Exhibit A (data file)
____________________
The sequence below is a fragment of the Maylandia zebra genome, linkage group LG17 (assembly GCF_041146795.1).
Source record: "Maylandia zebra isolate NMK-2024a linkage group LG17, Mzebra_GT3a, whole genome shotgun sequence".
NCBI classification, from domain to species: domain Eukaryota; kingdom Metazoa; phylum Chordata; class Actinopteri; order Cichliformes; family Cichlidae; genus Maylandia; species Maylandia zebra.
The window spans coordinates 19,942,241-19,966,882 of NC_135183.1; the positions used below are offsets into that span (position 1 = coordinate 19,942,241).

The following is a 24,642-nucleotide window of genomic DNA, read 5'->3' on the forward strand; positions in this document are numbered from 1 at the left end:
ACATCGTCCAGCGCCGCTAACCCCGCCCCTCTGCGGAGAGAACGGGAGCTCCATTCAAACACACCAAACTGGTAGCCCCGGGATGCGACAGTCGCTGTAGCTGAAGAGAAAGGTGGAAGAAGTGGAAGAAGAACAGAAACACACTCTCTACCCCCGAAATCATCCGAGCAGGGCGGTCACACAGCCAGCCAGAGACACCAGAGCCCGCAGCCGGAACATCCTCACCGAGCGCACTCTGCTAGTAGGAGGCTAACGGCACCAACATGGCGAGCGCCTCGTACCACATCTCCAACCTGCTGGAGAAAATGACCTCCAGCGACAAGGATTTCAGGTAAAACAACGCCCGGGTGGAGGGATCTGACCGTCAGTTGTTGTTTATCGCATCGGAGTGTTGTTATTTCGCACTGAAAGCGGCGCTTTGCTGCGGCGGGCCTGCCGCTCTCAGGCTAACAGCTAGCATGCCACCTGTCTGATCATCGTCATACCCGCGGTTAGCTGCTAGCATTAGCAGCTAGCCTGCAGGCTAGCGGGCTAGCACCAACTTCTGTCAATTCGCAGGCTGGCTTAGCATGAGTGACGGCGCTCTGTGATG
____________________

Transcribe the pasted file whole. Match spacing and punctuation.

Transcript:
The sequence below is a fragment of the Maylandia zebra genome, linkage group LG17 (assembly GCF_041146795.1).
Source record: "Maylandia zebra isolate NMK-2024a linkage group LG17, Mzebra_GT3a, whole genome shotgun sequence".
NCBI classification, from domain to species: domain Eukaryota; kingdom Metazoa; phylum Chordata; class Actinopteri; order Cichliformes; family Cichlidae; genus Maylandia; species Maylandia zebra.
The window spans coordinates 19,942,241-19,966,882 of NC_135183.1; the positions used below are offsets into that span (position 1 = coordinate 19,942,241).

The following is a 24,642-nucleotide window of genomic DNA, read 5'->3' on the forward strand; positions in this document are numbered from 1 at the left end:
ACATCGTCCAGCGCCGCTAACCCCGCCCCTCTGCGGAGAGAACGGGAGCTCCATTCAAACACACCAAACTGGTAGCCCCGGGATGCGACAGTCGCTGTAGCTGAAGAGAAAGGTGGAAGAAGTGGAAGAAGAACAGAAACACACTCTCTACCCCCGAAATCATCCGAGCAGGGCGGTCACACAGCCAGCCAGAGACACCAGAGCCCGCAGCCGGAACATCCTCACCGAGCGCACTCTGCTAGTAGGAGGCTAACGGCACCAACATGGCGAGCGCCTCGTACCACATCTCCAACCTGCTGGAGAAAATGACCTCCAGCGACAAGGATTTCAGGTAAAACAACGCCCGGGTGGAGGGATCTGACCGTCAGTTGTTGTTTATCGCATCGGAGTGTTGTTATTTCGCACTGAAAGCGGCGCTTTGCTGCGGCGGGCCTGCCGCTCTCAGGCTAACAGCTAGCATGCCACCTGTCTGATCATCGTCATACCCGCGGTTAGCTGCTAGCATTAGCAGCTAGCCTGCAGGCTAGCGGGCTAGCACCAACTTCTGTCAATTCGCAGGCTGGCTTAGCATGAGTGACGGCGCTCTGTGATG